Current Employer/Organisation Name
The Global Refugee Sponsorship Initiative
What have you been doing since leaving Exeter, and what are you doing now?
Immediately after graduating from Exeter in 2014, I went to Morocco to work as a teacher in a small English language school in the north of the country. One year later I moved to New York and began engaging in more and more work in the field of human rights and social justice. I volunteered for one year with an Arab American community organisation and then had the chance to undertake internships with organisations working on conflict prevention at the United Nations. I was fortunate to come by a professional opportunity working to build coalitions of NGOs to protect civilians from armed conflict through advocacy towards the UN. With this experience I decided to develop my knowledge further and pursue a Master’s degree in Human Rights Studies at Columbia University. The programme allowed me to read widely on issues of human rights law, practice and policy, as well as to conduct field research in Tunisia on the transitional justice process. After helping Physicians for Human Rights to establish an advocacy department in New York, I moved back to Europe to support the development of refugee sponsorship programmes across Europe with the Global Refugee Sponsorship Initiative (GRSI). In this role I serve as the Senior Policy Coordinator for the Refugee Hub within the GRSI’s multi-stakeholder partnership.
Why did you choose this career? And what do you enjoy most about your work?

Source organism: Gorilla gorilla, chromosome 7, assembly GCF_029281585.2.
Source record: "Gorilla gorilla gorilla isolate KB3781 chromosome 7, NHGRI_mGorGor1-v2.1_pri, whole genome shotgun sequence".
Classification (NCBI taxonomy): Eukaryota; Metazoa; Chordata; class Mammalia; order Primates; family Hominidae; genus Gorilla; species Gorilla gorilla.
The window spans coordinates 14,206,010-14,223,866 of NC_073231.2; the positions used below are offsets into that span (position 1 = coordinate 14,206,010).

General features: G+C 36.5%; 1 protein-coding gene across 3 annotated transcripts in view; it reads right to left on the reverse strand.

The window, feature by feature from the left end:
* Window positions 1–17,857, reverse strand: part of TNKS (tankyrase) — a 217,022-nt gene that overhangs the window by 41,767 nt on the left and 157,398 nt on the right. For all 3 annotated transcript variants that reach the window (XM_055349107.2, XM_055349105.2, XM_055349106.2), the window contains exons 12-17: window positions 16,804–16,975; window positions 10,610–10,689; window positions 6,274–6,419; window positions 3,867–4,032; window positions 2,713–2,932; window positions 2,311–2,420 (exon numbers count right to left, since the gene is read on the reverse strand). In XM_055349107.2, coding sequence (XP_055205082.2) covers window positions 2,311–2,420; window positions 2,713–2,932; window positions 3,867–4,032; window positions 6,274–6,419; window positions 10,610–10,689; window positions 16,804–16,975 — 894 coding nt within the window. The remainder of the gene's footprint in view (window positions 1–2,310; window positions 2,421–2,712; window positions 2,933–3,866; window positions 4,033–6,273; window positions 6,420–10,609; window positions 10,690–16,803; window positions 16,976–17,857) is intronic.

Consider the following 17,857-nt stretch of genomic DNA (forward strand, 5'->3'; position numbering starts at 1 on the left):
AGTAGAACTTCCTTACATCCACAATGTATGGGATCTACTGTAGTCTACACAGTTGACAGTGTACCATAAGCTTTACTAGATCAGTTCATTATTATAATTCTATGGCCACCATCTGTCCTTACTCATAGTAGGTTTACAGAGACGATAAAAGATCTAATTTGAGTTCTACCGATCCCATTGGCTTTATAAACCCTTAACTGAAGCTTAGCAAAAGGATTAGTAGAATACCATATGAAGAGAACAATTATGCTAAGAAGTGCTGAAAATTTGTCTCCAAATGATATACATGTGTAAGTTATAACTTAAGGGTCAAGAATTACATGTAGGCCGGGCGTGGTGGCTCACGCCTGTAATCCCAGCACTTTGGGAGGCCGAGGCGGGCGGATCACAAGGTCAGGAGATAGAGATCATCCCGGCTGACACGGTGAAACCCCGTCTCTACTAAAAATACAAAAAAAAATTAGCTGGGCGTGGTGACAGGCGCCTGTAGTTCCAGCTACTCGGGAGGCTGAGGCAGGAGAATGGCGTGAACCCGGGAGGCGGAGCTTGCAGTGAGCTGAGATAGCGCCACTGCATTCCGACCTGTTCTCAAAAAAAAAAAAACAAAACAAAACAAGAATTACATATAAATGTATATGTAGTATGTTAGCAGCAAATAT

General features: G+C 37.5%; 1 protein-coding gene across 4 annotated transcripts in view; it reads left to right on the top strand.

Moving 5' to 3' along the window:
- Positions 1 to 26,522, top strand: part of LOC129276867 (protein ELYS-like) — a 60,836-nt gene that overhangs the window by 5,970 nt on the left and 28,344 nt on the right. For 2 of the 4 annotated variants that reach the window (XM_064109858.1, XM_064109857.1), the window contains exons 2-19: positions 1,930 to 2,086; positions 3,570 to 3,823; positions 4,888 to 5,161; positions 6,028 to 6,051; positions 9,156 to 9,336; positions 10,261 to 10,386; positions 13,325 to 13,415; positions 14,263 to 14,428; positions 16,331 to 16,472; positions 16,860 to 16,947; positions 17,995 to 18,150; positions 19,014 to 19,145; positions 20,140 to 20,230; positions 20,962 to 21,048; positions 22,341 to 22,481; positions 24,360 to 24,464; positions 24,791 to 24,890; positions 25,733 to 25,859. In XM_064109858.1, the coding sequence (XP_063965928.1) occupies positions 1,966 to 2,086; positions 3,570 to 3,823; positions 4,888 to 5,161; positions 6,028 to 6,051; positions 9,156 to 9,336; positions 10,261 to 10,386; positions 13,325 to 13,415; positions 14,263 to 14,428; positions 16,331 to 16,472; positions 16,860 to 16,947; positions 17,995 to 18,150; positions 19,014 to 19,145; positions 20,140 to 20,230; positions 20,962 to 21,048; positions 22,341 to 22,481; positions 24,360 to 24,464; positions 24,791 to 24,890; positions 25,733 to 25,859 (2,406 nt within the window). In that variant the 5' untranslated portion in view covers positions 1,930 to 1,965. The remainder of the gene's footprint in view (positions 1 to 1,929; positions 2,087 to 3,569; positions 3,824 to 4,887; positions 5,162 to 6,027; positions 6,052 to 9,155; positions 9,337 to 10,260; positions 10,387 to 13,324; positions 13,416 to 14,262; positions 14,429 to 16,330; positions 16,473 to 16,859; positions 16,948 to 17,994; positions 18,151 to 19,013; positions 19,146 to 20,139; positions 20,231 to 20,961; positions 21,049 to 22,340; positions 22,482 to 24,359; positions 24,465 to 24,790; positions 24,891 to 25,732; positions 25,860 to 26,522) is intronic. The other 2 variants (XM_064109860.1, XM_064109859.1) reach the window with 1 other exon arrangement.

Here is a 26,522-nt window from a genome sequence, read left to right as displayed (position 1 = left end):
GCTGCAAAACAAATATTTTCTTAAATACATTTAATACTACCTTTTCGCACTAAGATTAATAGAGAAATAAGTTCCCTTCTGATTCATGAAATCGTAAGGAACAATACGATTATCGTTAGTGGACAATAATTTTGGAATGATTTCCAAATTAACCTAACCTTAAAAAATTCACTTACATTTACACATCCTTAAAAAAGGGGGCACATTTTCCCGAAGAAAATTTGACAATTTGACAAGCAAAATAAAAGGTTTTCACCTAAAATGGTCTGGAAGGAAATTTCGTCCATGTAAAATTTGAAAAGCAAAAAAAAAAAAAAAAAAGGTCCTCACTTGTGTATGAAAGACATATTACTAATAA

During my time at Exeter, particularly with studies on the Middle East and North Africa region, I was exposed to discussions on democratisation, human rights, and social justice, particularly during my year abroad in Egypt in 2011/2012. I developed an interest in exploring work in the NGO sector and was fortunate to have opportunities to explore work in the field of international human rights advocacy, research and policy. In my work I most enjoy working to create strong partnerships. Generating positive and sustainable change requires a range of actors and healthy collaboration between them if it is to be successful. I most enjoy the parts of my work that are geared towards long-term success in that they are based in this spirit of healthy partnership and collaboration. Relatedly, I also enjoy having the chance to meet and learn from so many leading activists and thought leaders driving for change in their communities. The regular exchange of ideas and spirit of continuous learning are critical parts of the work – and areas I try to embrace and enjoy.
Please tell us if you were a member of any societies, groups or sports clubs?
I was a member of the Arabic and Middle Eastern Society; Intramural football; Intramural hockey.
What did you enjoy most about your programme and what was the biggest highlight?